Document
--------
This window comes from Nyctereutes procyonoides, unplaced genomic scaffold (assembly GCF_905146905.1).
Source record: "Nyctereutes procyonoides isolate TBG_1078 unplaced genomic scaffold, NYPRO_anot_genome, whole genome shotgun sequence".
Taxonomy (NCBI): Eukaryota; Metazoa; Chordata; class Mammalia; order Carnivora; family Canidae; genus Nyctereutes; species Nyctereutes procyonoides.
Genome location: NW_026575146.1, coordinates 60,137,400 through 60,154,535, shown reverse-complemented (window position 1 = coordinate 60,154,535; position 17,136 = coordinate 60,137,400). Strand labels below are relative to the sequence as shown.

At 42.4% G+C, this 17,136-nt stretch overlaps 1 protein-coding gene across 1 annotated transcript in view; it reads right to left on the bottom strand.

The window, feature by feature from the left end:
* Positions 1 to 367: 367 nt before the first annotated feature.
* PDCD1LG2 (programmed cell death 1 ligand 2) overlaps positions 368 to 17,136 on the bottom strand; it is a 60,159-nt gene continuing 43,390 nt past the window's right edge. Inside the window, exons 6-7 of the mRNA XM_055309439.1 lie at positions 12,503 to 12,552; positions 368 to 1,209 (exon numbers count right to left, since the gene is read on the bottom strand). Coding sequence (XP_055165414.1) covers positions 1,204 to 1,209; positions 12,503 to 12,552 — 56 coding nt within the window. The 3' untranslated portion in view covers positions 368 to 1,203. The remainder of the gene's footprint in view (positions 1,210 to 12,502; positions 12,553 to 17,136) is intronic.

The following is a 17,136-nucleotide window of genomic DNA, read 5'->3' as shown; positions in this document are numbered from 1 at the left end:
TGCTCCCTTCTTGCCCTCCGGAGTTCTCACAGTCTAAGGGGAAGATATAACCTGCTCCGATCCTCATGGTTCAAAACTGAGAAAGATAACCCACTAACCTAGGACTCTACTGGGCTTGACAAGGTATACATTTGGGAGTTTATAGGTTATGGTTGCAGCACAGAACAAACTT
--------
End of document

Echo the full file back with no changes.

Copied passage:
This window comes from Nyctereutes procyonoides, unplaced genomic scaffold (assembly GCF_905146905.1).
Source record: "Nyctereutes procyonoides isolate TBG_1078 unplaced genomic scaffold, NYPRO_anot_genome, whole genome shotgun sequence".
Taxonomy (NCBI): Eukaryota; Metazoa; Chordata; class Mammalia; order Carnivora; family Canidae; genus Nyctereutes; species Nyctereutes procyonoides.
Genome location: NW_026575146.1, coordinates 60,137,400 through 60,154,535, shown reverse-complemented (window position 1 = coordinate 60,154,535; position 17,136 = coordinate 60,137,400). Strand labels below are relative to the sequence as shown.

At 42.4% G+C, this 17,136-nt stretch overlaps 1 protein-coding gene across 1 annotated transcript in view; it reads right to left on the bottom strand.

The window, feature by feature from the left end:
* Positions 1 to 367: 367 nt before the first annotated feature.
* PDCD1LG2 (programmed cell death 1 ligand 2) overlaps positions 368 to 17,136 on the bottom strand; it is a 60,159-nt gene continuing 43,390 nt past the window's right edge. Inside the window, exons 6-7 of the mRNA XM_055309439.1 lie at positions 12,503 to 12,552; positions 368 to 1,209 (exon numbers count right to left, since the gene is read on the bottom strand). Coding sequence (XP_055165414.1) covers positions 1,204 to 1,209; positions 12,503 to 12,552 — 56 coding nt within the window. The 3' untranslated portion in view covers positions 368 to 1,203. The remainder of the gene's footprint in view (positions 1,210 to 12,502; positions 12,553 to 17,136) is intronic.

The following is a 17,136-nucleotide window of genomic DNA, read 5'->3' as shown; positions in this document are numbered from 1 at the left end:
TGCTCCCTTCTTGCCCTCCGGAGTTCTCACAGTCTAAGGGGAAGATATAACCTGCTCCGATCCTCATGGTTCAAAACTGAGAAAGATAACCCACTAACCTAGGACTCTACTGGGCTTGACAAGGTATACATTTGGGAGTTTATAGGTTATGGTTGCAGCACAGAACAAACTT